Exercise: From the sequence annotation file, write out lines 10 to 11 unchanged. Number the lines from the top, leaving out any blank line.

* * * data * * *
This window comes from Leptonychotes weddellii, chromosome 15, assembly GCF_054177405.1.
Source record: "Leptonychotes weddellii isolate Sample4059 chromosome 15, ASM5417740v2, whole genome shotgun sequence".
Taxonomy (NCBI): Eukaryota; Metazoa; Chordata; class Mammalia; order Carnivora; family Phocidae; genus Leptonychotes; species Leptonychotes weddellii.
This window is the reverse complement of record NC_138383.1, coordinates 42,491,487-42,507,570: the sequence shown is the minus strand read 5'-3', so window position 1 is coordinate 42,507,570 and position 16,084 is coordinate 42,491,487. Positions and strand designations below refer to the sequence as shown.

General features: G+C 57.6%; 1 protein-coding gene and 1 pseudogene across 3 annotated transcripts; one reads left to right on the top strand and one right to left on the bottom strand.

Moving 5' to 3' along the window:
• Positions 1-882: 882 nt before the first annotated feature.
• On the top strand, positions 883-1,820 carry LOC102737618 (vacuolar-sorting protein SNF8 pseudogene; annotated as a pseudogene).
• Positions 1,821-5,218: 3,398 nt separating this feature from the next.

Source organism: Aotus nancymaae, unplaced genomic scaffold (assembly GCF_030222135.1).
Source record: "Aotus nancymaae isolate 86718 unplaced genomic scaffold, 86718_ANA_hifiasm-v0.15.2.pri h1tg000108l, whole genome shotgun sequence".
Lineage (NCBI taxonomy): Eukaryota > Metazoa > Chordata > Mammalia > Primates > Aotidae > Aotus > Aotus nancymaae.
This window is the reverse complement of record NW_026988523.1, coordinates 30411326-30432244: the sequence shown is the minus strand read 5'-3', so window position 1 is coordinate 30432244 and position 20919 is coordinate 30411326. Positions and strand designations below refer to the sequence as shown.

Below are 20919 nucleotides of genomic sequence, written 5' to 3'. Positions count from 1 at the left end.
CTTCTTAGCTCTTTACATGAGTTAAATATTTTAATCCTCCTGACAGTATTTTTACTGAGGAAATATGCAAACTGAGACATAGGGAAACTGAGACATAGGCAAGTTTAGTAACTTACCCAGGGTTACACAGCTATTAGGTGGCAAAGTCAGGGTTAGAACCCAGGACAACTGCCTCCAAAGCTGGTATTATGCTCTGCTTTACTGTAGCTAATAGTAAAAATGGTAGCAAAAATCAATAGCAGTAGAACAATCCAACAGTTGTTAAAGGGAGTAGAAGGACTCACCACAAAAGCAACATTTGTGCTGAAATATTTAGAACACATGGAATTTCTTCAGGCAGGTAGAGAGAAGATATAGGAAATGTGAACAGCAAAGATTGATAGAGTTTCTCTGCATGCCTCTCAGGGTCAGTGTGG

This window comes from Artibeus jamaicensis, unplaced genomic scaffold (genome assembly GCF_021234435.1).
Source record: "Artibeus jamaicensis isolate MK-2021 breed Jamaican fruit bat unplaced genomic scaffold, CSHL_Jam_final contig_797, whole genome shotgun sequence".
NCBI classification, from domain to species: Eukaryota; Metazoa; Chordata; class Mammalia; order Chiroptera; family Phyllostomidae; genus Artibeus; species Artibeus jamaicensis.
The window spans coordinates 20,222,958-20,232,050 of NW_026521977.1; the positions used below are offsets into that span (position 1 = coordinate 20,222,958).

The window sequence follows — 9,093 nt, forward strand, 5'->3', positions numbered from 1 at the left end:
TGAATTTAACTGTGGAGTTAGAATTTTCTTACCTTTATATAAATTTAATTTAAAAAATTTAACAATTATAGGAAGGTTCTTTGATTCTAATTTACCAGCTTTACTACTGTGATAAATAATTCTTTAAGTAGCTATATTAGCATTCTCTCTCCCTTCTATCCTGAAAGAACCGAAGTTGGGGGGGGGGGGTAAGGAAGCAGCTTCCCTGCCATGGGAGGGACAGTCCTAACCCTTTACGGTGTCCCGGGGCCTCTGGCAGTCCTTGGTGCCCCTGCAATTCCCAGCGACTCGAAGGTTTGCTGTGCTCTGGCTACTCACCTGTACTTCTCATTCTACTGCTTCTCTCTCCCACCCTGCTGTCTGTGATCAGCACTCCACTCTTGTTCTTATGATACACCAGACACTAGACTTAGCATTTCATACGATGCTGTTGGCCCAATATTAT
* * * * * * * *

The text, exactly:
Source organism: Aotus nancymaae, unplaced genomic scaffold (assembly GCF_030222135.1).
Source record: "Aotus nancymaae isolate 86718 unplaced genomic scaffold, 86718_ANA_hifiasm-v0.15.2.pri h1tg000108l, whole genome shotgun sequence".